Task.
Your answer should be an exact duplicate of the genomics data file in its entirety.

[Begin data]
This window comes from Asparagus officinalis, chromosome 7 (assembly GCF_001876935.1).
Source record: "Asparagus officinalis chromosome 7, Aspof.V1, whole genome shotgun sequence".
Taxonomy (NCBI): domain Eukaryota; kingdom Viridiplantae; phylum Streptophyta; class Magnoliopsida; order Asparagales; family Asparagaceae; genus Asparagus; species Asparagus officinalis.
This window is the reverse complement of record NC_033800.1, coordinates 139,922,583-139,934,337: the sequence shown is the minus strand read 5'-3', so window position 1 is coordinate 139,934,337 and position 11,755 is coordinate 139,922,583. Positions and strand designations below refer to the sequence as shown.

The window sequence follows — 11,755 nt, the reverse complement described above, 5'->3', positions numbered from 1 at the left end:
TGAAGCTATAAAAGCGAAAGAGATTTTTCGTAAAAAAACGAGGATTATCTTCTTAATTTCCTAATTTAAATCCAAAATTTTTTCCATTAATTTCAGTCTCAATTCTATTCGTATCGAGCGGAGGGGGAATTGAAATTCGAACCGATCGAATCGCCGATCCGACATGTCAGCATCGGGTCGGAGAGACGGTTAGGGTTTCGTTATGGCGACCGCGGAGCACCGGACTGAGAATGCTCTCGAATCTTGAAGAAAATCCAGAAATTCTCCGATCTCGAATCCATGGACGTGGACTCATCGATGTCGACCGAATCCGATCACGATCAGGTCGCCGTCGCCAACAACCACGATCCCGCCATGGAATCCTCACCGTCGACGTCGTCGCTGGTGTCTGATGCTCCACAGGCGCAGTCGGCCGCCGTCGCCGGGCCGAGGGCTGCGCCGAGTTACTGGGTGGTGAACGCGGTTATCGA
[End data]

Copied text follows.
This window comes from Asparagus officinalis, chromosome 7 (assembly GCF_001876935.1).
Source record: "Asparagus officinalis chromosome 7, Aspof.V1, whole genome shotgun sequence".
Taxonomy (NCBI): domain Eukaryota; kingdom Viridiplantae; phylum Streptophyta; class Magnoliopsida; order Asparagales; family Asparagaceae; genus Asparagus; species Asparagus officinalis.
This window is the reverse complement of record NC_033800.1, coordinates 139,922,583-139,934,337: the sequence shown is the minus strand read 5'-3', so window position 1 is coordinate 139,934,337 and position 11,755 is coordinate 139,922,583. Positions and strand designations below refer to the sequence as shown.

The window sequence follows — 11,755 nt, the reverse complement described above, 5'->3', positions numbered from 1 at the left end:
TGAAGCTATAAAAGCGAAAGAGATTTTTCGTAAAAAAACGAGGATTATCTTCTTAATTTCCTAATTTAAATCCAAAATTTTTTCCATTAATTTCAGTCTCAATTCTATTCGTATCGAGCGGAGGGGGAATTGAAATTCGAACCGATCGAATCGCCGATCCGACATGTCAGCATCGGGTCGGAGAGACGGTTAGGGTTTCGTTATGGCGACCGCGGAGCACCGGACTGAGAATGCTCTCGAATCTTGAAGAAAATCCAGAAATTCTCCGATCTCGAATCCATGGACGTGGACTCATCGATGTCGACCGAATCCGATCACGATCAGGTCGCCGTCGCCAACAACCACGATCCCGCCATGGAATCCTCACCGTCGACGTCGTCGCTGGTGTCTGATGCTCCACAGGCGCAGTCGGCCGCCGTCGCCGGGCCGAGGGCTGCGCCGAGTTACTGGGTGGTGAACGCGGTTATCGA